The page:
Frog and Toad Are Friends
Front cover with Caldecott Honor seal
|Series||Frog and Toad|
|Genre||Children's picture book, short story collection|
|Publisher||Harper & Row (I Can Read)|
|LC Class||PZ7.L7795 Fr|
|Followed by||Frog and Toad Together|
Frog and Toad Are Friends is an American children's picture book, written and illustrated by Arnold Lobel and published by Harper & Row in 1970. It inaugurated the Frog and Toad series, whose four books completed by Lobel comprise five easy-to-read short stories each. It was a Caldecott Honor Book, or runner-up for the American Library Association Caldecott Medal, which recognizes the year's best illustration in an American children's picture book.
Frog hurries over to Toad's house one fine Spring morning in April, but Toad isn't eager to get up. Frog eventually gets Toad up out of bed and no sooner does he explain about the whole new year they'll have together, than Toad decides to go back to bed. Since Toad has slept since November, he asks Frog to come back to wake him up when it's half past May. Not wanting to be lonely until that time, Frog takes advantage of the fact that Toad hasn't changed his calendar since November and tears off the month pages till he gets to April, but tears off the April page as well and manages to get Toad out of bed to admire the beauty of spring.
One summer day, Toad notices that Frog isn't feeling well and helps him to bed. Frog requests a story, but Toad has difficulty trying to come up with a story to tell his friend. Walking up and down the porch, standing on his head, pouring water over his head, and banging his head against the wall doesn't get Toad anywhere. However, Frog feels better and allows Toad to get in bed so he can tell him a story. Frog tells a story that details what Toad has been doing for him throughout the chapter, but by the time Frog finishes, Toad is already fast asleep.
A Lost Button
After Frog and Toad return from a long walk, Toad notices a button has fallen off his jacket. Retracing their steps, the friends return to the meadow, the woods, and the stream where they had walked. Frog, a sparrow, and a raccoon all find buttons, but none of them are Toad's missing button (his was a big round thick white button with four holes). Eventually, Toad gets so mad over not finding his button that he runs home...and discovers his missing button had fallen off before the walk. To make it up to Frog for the wild goose chase, Toad not only sews his button back on his jacket, but sews on the other buttons they'd found as well and gives it to Frog the next day.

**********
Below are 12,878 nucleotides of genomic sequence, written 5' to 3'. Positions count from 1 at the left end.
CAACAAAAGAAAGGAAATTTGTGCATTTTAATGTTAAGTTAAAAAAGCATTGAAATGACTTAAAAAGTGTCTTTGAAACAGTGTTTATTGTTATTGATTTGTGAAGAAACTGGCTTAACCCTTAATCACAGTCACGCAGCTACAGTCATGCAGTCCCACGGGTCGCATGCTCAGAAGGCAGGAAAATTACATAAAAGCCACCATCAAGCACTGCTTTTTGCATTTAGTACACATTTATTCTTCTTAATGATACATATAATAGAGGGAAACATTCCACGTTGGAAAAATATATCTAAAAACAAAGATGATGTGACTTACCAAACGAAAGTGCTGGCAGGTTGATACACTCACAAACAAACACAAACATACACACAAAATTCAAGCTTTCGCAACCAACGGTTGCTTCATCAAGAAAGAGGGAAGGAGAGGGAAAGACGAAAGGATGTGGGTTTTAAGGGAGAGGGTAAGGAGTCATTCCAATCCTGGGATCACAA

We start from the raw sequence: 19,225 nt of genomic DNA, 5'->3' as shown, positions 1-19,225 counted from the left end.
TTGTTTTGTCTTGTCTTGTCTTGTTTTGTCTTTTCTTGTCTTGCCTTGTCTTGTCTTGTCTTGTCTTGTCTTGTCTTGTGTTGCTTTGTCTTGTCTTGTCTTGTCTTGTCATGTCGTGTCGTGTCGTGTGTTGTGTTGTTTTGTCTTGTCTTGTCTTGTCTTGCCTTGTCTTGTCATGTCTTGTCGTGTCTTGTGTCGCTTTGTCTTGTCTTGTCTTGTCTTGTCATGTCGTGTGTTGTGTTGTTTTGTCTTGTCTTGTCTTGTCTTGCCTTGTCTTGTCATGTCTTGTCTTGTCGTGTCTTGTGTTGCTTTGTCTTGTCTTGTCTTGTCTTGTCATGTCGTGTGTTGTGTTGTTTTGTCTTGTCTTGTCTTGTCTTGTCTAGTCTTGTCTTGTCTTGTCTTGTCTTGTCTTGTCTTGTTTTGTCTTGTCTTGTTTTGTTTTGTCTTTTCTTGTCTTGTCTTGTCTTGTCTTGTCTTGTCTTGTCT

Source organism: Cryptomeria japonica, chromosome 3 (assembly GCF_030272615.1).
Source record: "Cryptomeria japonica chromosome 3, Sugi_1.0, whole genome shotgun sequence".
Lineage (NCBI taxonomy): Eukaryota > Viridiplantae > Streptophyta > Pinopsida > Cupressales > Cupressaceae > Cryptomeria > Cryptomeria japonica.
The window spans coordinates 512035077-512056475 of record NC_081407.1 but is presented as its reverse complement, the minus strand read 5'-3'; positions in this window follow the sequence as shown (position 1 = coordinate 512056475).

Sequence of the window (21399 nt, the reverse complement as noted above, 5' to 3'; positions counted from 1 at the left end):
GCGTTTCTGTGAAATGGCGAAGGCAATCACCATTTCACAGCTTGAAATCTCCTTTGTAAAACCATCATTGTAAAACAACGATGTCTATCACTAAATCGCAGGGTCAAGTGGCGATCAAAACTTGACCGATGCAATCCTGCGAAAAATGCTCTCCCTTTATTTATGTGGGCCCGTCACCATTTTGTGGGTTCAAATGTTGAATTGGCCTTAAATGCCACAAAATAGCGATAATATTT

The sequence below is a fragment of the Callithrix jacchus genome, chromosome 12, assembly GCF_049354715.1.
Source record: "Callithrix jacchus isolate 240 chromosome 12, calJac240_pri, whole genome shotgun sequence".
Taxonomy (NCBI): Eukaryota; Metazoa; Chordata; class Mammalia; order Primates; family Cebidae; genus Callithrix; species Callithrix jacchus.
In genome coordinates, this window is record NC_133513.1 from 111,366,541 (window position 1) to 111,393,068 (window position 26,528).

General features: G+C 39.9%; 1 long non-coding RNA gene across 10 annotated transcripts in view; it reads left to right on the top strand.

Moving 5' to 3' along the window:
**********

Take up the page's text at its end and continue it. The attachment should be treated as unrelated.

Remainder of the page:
Frog and Toad go down to the stream to go swimming. While Frog prefers to swim naked, Toad prefers to swim wearing a bathing suit, but tells Frog not to look at him when he's out of the water because the bathing suit makes him look funny. During the swim, a turtle comes by, prompting Toad to ask Frog to tell the turtle to leave. However, even though Frog justifies to the turtle why he wants him to leave, the turtle, plus some lizards, a grass snake, a pair of dragonflies, and a field mouse all want to see Toad's bathing suit. Toad decides to stay in the water till everybody leaves, but has to come out when he begins to sneeze. As soon as he gets out, everybody (including Frog) laughs at him proving that what he said about the bathing suit was true.
While stopping by Toad's house for a friendly visit, Frog notices Toad looking sad. Toad explains that it's the time when he has to wait for the mail because he never gets any mail. Feeling sad for his friend, Frog goes home, writes a letter addressed to Toad, and asks a snail to deliver the letter to Toad's house. Returning to Toad's house, Frog tries to convince Toad to try again at waiting for the mail, but ends up waiting for it himself. When Toad asks why, Frog explains about the letter and describes what he wrote in it, which cheers up Toad enough to wait for the letter. It takes four days for the snail to reach Toad's house, but he arrives with Toad's letter, Toad is very happy to know the wait was worth it.
Frog and Toad are Friends (1970): "A leggy green frog and a squat green toad do for friendship something of what Little Bear does for kinship."
- "Frog and toad are friends" (first edition). Library of Congress Online Catalog (catalog.loc.gov). Retrieved 2015-09-18.
- "Caldecott Medal & Honor Books, 1938–Present". Association for Library Service to Children (ALSC). American Library Association (ALA).
"Welcome to the Caldecott Medal Home Page". ALSC. ALA. Retrieved 2015-09-18.
- Frog and Toad are Friends by Arnold Lobel" (starred review). Kirkus Reviews. August 1, 1970. Retrieved 2015-07-01.